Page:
Suicide gap among young adults in Scotland: population studyBMJ 2005; 330 doi: https://doi.org/10.1136/bmj.38328.559572.55 (Published 20 January 2005) Cite this as: BMJ 2005;330:175
- Paul Boyle, professor of human geography ()1,
- Daniel Exeter, postgraduate student1,
- Zhiqiang Feng, research fellow1,
- Robin Flowerdew, professor of human geography1
- Correspondence to: P Boyle
- Accepted 9 November 2004
The number of deaths from suicide increased among young adults between 1981-3 and 1991-3 but fell among older adults.1 2 The gap between such deaths in the most and least deprived areas of Scotland widened during this period, particularly for young adults. We examine changes in suicide rates between 1980-2 and 1999-2001 by area according to deprivation for young men and women to test whether the gap has widened further.
Participants, methods, and results
The general register office for Scotland provided data on deaths from suicide and undetermined causes for 1980-2 and 1999-2001 (international classification of diseases, ninth revision (ICD-9), codes E950-E959 E980-E989; ICD-10 X60-X84, Y10-Y34, Y87.0). These were aggregated from the postcodes of those who died to about 10 000 small areas (CATTs) which are consistent through time.3 The suicide rate declined significantly among older adults aged 3 45 years, from 22.99 per 100 000 (95% confidence interval 21.69 to 24.29) in 1980-2 to 16.73 (15.73 to 17.73) in 1999-2001, but increased significantly from 15.38 (14.38 to 16.38) to 24.32 (23.12 to 25.52) among younger adults aged 15-44 years. The rate increased significantly from 22.13 (20.43 to 23.83) to 38.65 (36.45 to 40.85) for young men. The rate also increased in young women but this was not significant (from 8.62 (7.52 to 9.72) to 10.55 (9.45 to 11.65)).
We aggregated areas into fifths of the Carstairs deprivation scores, each fifth containing about a million people in 1981 and 2001. The Carstairs scores ranged between −6.34 and 14.12 in 1981 and −5.94 and 17.47 in 2001. Mortality ratios, standardised to the national age-sex distribution in the 1981 census, were calculated by fifths for both periods.
For older adults (3 45 years), suicide rates declined significantly in all deprivation fifths, and the ratio between the most and least deprived fifths widened slightly from 1.51 (1.26 to 1.81) to 1.81 (1.50 to 2.21). The gap widened much more for young adults (15-44 years) from 2.98 (2.4 to 3.72) to 4.02 (3.34 to 4.85), though this was not significant. It widened from 2.99 (2.31 to 3.87) to 3.67 (2.98 to 4.51) in young men but from 2.96 (1.95 to 4.50) to 5.77 (3.77 to 8.85) for young women (figure), explained partly by a fall in suicides in the least deprived fifth for young women that was not seen for young men (unlike 1981, the 2001 standardised mortality ratio was significantly lower for women than men in the lowest fifth). The number of suicides rose considerably more for young men in the most deprived fifth, although the 2001 standardised mortality ratio was not significantly higher for men than for women in the highest fifth.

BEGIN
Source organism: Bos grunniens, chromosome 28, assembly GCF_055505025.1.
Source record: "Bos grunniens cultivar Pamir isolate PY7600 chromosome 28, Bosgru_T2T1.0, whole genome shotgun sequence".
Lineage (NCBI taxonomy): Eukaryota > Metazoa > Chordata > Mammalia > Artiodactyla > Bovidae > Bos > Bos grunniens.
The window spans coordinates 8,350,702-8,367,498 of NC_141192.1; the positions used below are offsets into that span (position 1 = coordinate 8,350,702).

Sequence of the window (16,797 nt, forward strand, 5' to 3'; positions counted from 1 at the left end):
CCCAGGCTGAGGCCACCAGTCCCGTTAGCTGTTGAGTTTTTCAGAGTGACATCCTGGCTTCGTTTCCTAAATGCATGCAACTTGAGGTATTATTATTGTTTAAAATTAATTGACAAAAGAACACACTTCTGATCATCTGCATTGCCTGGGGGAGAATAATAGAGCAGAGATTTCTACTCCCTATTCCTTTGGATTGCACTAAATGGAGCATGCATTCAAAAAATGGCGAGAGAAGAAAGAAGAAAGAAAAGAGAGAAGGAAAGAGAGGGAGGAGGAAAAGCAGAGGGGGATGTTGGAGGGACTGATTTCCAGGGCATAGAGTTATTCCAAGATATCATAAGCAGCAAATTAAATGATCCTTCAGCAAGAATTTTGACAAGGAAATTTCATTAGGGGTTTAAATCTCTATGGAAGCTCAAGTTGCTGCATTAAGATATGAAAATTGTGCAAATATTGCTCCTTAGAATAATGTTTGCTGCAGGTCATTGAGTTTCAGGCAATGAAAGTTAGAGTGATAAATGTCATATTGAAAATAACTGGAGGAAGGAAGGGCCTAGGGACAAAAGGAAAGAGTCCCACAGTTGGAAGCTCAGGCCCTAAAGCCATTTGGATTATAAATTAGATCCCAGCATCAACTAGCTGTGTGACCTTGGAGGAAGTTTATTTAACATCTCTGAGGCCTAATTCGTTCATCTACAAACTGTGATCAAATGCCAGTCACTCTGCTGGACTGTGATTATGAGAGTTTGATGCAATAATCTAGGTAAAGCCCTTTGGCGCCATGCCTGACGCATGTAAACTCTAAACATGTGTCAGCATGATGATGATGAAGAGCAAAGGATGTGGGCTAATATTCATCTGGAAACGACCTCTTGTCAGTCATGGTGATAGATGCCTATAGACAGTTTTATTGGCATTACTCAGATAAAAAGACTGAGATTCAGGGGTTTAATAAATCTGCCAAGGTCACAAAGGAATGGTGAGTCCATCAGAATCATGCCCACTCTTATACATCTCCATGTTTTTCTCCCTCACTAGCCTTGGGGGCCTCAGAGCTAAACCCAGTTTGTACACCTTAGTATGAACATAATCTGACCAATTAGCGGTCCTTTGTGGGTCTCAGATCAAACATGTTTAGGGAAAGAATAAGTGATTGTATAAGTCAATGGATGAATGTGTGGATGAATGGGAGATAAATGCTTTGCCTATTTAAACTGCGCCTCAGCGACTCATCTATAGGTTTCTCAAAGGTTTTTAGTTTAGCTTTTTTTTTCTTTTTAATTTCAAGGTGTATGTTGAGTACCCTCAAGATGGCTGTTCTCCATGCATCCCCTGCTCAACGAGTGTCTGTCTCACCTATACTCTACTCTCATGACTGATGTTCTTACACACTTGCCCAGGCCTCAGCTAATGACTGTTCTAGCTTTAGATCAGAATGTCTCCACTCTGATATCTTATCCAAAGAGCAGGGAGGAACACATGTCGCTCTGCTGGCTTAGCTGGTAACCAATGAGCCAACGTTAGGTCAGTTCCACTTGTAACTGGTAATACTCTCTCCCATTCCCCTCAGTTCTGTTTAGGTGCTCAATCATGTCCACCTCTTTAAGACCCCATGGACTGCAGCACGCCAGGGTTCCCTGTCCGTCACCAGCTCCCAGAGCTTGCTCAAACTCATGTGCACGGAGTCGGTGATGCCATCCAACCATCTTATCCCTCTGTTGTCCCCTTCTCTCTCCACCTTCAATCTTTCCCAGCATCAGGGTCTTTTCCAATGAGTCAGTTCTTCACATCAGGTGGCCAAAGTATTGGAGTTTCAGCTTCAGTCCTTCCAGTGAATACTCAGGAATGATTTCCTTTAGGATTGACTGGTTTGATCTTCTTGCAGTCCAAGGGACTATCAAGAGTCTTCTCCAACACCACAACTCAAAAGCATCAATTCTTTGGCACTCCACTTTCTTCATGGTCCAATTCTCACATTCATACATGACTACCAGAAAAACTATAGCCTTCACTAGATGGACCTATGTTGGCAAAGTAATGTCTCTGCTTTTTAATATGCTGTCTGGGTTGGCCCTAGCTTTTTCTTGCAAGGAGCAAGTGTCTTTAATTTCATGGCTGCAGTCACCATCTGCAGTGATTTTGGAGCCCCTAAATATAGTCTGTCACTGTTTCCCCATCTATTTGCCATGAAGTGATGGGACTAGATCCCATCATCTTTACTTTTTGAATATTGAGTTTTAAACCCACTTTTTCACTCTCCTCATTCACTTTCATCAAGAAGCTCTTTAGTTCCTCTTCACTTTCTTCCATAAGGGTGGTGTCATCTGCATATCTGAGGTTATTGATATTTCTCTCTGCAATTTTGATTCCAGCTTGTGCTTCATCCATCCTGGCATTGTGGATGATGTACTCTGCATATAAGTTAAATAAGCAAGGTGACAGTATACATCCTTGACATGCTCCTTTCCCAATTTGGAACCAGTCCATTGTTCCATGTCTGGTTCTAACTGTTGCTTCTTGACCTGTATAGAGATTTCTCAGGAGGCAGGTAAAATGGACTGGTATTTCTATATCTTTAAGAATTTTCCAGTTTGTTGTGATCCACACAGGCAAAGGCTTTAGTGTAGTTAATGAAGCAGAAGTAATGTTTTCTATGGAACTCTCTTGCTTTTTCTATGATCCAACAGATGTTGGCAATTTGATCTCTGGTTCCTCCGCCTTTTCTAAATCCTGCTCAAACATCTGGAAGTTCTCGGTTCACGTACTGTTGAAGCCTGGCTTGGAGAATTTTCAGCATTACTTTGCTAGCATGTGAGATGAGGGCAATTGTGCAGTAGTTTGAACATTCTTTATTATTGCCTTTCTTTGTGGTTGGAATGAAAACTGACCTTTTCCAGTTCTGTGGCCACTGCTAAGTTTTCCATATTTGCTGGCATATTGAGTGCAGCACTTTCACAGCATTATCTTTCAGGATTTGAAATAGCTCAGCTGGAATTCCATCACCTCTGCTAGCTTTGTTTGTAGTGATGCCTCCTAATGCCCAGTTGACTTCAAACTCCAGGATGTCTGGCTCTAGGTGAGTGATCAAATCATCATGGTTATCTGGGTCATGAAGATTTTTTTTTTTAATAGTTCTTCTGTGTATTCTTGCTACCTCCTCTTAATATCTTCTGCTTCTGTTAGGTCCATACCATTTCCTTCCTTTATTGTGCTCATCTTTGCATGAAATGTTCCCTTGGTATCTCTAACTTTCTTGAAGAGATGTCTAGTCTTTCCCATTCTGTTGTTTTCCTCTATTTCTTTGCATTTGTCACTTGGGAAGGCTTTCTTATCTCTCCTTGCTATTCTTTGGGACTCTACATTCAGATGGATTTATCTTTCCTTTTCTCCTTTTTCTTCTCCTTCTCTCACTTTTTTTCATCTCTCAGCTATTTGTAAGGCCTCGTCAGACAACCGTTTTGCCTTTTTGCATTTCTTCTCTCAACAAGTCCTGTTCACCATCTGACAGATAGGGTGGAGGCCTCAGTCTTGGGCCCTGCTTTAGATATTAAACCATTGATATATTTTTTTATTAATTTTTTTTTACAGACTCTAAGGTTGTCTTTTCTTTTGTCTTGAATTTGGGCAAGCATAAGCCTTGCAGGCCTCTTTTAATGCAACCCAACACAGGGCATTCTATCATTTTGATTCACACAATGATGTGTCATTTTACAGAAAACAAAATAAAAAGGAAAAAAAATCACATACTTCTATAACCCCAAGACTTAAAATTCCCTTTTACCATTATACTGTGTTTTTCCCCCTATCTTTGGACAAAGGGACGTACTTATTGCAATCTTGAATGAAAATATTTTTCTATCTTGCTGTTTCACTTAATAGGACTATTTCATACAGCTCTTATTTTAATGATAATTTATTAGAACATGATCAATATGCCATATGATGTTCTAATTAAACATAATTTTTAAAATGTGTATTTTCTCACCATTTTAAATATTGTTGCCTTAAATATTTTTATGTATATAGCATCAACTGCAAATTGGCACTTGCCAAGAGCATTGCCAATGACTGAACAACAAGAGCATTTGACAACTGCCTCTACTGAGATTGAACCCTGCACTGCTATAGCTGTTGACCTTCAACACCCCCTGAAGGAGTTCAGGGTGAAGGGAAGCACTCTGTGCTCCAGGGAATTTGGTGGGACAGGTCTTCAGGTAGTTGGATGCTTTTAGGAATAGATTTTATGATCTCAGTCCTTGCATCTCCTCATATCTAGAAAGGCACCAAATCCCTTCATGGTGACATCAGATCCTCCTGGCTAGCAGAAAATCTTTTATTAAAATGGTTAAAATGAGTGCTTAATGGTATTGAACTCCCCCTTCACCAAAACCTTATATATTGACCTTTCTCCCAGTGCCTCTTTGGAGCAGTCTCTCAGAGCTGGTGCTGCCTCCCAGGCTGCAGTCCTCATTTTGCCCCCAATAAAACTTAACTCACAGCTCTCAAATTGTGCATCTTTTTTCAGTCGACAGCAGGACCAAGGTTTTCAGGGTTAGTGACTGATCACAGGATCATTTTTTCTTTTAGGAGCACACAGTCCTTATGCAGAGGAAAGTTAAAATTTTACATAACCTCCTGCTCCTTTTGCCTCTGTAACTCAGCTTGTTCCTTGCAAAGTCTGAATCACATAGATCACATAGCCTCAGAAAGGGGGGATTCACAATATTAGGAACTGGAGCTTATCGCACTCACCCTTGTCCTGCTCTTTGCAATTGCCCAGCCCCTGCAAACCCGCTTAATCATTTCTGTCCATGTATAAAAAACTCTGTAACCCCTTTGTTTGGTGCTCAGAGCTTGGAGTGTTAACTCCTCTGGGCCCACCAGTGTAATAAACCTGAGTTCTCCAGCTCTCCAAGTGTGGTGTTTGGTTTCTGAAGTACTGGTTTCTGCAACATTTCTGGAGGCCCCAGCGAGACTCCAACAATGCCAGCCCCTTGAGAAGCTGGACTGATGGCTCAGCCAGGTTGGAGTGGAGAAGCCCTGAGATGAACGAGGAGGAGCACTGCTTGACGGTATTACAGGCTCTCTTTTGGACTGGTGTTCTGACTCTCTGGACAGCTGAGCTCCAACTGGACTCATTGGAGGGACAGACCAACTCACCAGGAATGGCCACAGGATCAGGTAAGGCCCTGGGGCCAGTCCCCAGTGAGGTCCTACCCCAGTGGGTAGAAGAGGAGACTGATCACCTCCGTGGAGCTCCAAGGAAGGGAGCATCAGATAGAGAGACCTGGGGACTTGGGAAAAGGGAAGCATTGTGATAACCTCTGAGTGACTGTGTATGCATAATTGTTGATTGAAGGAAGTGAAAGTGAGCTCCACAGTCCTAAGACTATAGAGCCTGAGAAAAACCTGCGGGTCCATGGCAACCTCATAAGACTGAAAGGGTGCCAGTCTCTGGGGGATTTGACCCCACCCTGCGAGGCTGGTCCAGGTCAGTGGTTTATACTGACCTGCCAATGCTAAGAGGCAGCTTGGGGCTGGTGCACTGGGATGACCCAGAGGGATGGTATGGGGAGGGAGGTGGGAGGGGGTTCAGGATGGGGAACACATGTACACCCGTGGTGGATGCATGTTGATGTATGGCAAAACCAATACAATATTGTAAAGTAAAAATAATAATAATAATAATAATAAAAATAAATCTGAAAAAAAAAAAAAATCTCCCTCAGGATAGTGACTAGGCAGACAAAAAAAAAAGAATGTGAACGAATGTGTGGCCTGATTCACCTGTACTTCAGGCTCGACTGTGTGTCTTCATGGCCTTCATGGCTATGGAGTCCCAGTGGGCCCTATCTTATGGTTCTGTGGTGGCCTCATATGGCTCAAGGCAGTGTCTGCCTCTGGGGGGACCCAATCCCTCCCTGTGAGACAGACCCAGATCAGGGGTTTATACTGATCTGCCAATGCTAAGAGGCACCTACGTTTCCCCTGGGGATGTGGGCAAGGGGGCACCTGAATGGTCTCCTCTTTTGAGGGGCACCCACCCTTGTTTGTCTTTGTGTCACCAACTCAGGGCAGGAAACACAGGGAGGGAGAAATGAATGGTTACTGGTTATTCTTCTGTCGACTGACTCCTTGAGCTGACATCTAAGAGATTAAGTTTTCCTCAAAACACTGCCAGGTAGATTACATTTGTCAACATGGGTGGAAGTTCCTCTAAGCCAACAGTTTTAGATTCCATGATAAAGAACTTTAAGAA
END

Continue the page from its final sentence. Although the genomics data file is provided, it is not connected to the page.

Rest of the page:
The number of suicides increased for young adults in a 20 year period when the number among older adults declined. The rise in standardised mortality ratios was larger for young men (72.43%) than young women (19.04%). The suicide gap between the most and least deprived areas widened more for young women; there were over six times as many deaths in the most compared with the least deprived fifth in 1999-2001 (152 v 24). For young men the rates rose in every fifth, with a particularly large and significant rise in the most deprived fifth.
Recent media and political attention has focused on rising suicide rates among young men. The relative rise in suicides among young people in poor areas in Scotland, however, has increased during the 1990s and warrants more attention. While suicide polarisation is greater for young women, partly because of declines in the numbers in less deprived areas, the suicide rate in the most deprived fifth is particularly high for young men.
The Scottish Executive aims to reduce the number of suicides by 20% between 2003 and 2013.4 One “priority risk group” is defined geographically as “people in isolated or rural communities.” Those in the most deprived areas are not prioritised, although the executive acknowledges that efforts are needed to help vulnerable people in society and address inequalities. Various factors that influence suicide, such as drug misuse, divorce, and unemployment are more common in deprived areas.5 Our results suggest that these areas should be targeted among the “priority risk groups” in the future.
What is already known on this topic
Suicide is more common in Scotland than in the rest of the United Kingdom, and rates have been rising, particularly among young men
What this study adds
There is a growing social polarisation of suicide among young people in the most deprived parts of Scotland.
This article was posted on bmj.com on 22 December 2004: http://bmj.com/cgi/doi/10.1136/bmj.38328.559572.55
Contributors All authors participated in design, execution, analysis, and writing up of different parts of the study. PB had the main coordinating responsibility for the study design and DE for the analysis. PB is guarantor.
Funding DE was funded by an overseas research studentship award. This research was undertaken as part of his PhD dissertation.
Competing interests None declared.
Ethical approval Not required.